Question the purpose of culture

2010-09-18 10:01

Many years ago, while listening to a radio show on the importance of remaining true to our cultural heritage, an older woman called in to make a simple point. While agreeing that cultural heritage was important, she invited us to think about whose purposes it served. Whose culture was it?

Her question has been at the forefront of my mind throughout Heritage Month.

All through September we’ve been waking up to news, images and discussions of the reed dance, virginity testing and ukuthwala.

Practices that render women’s bodies hypervisible are dangerous and need to be questioned.

Linking and equating a young woman’s value to her virginity makes virginity her duty.

She has to retain it until a suitable man arrives.

The man, on the other hand, has no similar responsibility, so this isn’t an equal partnership.

Given the high levels of HIV and other sexually transmitted infections, her life could be at risk.

Based on the assumption that women’s bodies bear reliable ­evidence of whether they are virgins or not, women who have “lost” their virginity through rape bear the shame and responsibility of their violation.

Not all survivors of sexual ­violence report it or are believed.

We hear frequently that some men believe that sexual intercourse with a virgin can cure HIV/Aids.

When we perpetuate practices that place the majority of our country’s people – young women – at risk, we need to face the possibility that some inheritan­ces do more harm than good, and either adapt them or abolish them.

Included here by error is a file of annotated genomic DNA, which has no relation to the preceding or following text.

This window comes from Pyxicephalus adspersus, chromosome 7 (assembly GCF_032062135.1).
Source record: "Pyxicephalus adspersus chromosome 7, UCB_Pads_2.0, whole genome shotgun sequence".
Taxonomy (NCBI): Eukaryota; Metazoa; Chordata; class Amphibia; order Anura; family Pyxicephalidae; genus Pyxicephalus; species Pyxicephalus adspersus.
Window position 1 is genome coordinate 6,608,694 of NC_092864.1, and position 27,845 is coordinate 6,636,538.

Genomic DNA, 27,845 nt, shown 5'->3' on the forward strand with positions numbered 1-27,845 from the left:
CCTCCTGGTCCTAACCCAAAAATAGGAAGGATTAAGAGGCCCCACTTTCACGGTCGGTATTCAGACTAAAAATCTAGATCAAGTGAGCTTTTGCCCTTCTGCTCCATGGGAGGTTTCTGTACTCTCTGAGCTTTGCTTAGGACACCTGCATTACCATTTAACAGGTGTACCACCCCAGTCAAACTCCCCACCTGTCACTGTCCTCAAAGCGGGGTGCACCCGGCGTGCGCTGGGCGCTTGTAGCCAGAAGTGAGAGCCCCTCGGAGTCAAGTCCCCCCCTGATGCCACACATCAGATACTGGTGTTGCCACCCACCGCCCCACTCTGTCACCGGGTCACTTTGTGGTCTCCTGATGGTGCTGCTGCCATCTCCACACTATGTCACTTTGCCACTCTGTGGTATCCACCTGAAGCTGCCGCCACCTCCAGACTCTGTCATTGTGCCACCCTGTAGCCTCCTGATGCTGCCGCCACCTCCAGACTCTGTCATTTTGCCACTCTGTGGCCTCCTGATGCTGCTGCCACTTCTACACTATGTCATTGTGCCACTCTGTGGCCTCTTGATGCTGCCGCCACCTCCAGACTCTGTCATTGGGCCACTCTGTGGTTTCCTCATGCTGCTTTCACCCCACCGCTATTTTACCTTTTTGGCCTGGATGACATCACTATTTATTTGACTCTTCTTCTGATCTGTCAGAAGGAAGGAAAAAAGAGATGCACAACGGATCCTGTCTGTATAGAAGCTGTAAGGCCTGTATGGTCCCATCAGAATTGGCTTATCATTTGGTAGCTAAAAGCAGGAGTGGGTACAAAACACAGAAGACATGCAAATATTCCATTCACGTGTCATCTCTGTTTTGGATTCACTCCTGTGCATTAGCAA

Reminders of how ­respect for other people’s culture is the cornerstone of a ­tolerant society do not change this.

I refuse to consider myself an outsider to anything African.

Along with the older woman whose words continue to haunt me, I insist on asking questions about the purposes of culture.

If we accept that our inheritance comes from our many varied ancestors, then we must also accept that we are tomorrow’s ancestors.

It’s time to take responsibility for the consequen­ces of “cultural practices” we pass on.

We need to truly own them and enable them to do cultural work: enhance human life and value, not endanger some of our most vulnerable.

» Gqola is a feminist writer and author of What is slavery to me? published by Wits Press

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